The CARES Act makes select changes to taxes and tax policies in order to increase cash flow for businesses impacted by COVID-19. IRS site.
Discuss with a tax professional which can apply to your company.
- It is anticipated those who make less than $75,000 a year will receive direct payments of $1,200 per individual ($2,400 joint return) plus $500 per child. This will phase out for incomes above $75,000 ($150,000 joint filings).
- This provides short term income to your employees.
- Businesses are eligible for an employee retention tax credit if 1) your business operations were fully or partially suspended due to a COVID-19 shut-down order; or 2) gross receipts declined by more than 50% compared to the same quarter in the prior year.
- Eligible businesses can get a refundable 50% tax credit on wages up to $10,000 per employee. The credit can be obtained on wages paid or incurred from March 13, 2020, through December 31, 2020.
- Businesses and self-employed individuals can delay their payroll tax payments. These payments, the employer share of Social Security tax owed for 2020, can instead be deferred and paid over the next two years. Fifty percent must be paid by the end of 2021 and 50% must be paid by the end of 2022. (Note: The ability to defer these taxes does not apply to a business that has a Paycheck Protection loan forgiven.)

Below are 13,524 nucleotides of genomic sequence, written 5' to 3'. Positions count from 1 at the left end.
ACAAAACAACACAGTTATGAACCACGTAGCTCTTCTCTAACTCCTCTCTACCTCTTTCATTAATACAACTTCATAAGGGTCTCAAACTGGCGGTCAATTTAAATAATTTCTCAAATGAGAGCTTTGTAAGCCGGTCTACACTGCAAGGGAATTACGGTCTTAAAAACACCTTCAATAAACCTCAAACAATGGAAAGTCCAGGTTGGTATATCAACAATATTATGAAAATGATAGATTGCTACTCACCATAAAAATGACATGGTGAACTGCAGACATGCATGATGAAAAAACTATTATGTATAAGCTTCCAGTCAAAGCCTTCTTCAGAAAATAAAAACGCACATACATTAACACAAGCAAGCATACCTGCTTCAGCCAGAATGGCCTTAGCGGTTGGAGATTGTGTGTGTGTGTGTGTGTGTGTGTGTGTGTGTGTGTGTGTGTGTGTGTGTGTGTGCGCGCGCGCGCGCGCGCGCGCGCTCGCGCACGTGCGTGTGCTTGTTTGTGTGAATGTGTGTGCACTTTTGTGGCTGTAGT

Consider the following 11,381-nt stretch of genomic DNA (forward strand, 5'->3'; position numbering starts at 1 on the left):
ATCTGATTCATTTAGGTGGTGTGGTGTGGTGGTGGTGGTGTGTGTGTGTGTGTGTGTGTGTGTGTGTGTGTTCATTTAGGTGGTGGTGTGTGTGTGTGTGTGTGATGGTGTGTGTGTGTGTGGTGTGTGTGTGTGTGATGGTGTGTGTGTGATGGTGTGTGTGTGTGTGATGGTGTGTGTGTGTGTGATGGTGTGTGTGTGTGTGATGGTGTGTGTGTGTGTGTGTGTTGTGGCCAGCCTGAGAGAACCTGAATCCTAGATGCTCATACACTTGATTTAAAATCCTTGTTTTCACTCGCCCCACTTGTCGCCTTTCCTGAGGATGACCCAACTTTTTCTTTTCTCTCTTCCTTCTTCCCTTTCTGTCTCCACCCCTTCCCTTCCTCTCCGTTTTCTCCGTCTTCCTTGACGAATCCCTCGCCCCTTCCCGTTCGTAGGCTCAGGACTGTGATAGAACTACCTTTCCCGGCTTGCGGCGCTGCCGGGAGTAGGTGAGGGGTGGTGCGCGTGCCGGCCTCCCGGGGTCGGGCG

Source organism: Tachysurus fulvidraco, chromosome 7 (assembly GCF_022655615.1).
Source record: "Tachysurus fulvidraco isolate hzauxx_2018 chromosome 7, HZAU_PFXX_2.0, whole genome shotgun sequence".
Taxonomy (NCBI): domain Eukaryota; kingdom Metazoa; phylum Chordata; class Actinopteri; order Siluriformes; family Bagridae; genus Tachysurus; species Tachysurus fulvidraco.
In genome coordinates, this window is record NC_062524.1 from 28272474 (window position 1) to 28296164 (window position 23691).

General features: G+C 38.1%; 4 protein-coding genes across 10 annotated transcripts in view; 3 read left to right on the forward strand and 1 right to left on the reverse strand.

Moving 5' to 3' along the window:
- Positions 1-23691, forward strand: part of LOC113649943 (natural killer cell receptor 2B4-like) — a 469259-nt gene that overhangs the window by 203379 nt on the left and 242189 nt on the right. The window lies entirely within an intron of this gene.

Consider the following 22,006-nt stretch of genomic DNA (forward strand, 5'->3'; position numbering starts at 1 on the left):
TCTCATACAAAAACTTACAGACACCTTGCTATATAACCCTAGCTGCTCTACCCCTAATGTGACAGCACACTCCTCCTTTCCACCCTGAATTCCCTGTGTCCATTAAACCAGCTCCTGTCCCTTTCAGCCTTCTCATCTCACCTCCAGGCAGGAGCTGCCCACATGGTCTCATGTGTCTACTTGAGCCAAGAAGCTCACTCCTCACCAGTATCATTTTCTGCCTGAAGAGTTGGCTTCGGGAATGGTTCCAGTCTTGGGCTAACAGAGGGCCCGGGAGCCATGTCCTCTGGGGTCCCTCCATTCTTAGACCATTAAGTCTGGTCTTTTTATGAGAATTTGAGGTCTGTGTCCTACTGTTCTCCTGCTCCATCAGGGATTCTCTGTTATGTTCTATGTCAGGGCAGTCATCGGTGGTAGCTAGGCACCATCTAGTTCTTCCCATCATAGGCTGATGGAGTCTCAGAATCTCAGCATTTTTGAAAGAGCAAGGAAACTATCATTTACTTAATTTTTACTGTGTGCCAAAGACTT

- Businesses that have net operating losses (NOLs) have some limitations relaxed. If your business had an NOL in a tax year beginning in 2018, 2019, or 2020, that NOL can be now be carried back five years instead. This may improve cash flow and liquidity for some businesses. Pass-through businesses and sole proprietors will also be able to take advantage of the relaxed NOL limitations.
- Businesses that were due to receive corporate alternative minimum tax (AMT) credits at the end of 2021 can instead claim a refund now, in order to improve cash flow during the COVID-19 emergency.
- Businesses will be able to increase their business interest expense deductions on their tax returns. For 2019 and 2020, the amount of interest expense businesses are allowed to deduct on their tax returns is increased to 50% from 30% of taxable income.
- Businesses, especially those in the hospitality industry, will be able to immediately write off costs associated with improving facilities, increasing cash flow.
The CARES Act makes small changes to the Families First Coronavirus Response Act (FFCRA) in regards to paid sick leave, paid FMLA and more. It is important to understand how these changes impact your business and your employees.
- Paid family and medical leave (FMLA) under the FFCRA is capped at $200 per day and $10,000 total per employee.
- Paid sick leave under the FFCRA is capped at $511 per day and $5,110 total per employee. This amount drops to $200 per day and $2000 total for sick leave taken by an employee in order to care for a family member in quarantine or care for a child whose school has closed.
- Workers that were laid off after March 1, 2020, but then rehired, are eligible for paid FMLA leave provisions described in the FFCRA immediately instead of needing to be an employee for 30 days.
- Businesses can keep money that they would have deposited for payroll taxes in anticipation of refunds from the Treasury Department for paid sick leave and paid FMLA leave outlined by the FFCRA, including amounts that would have been refunded later.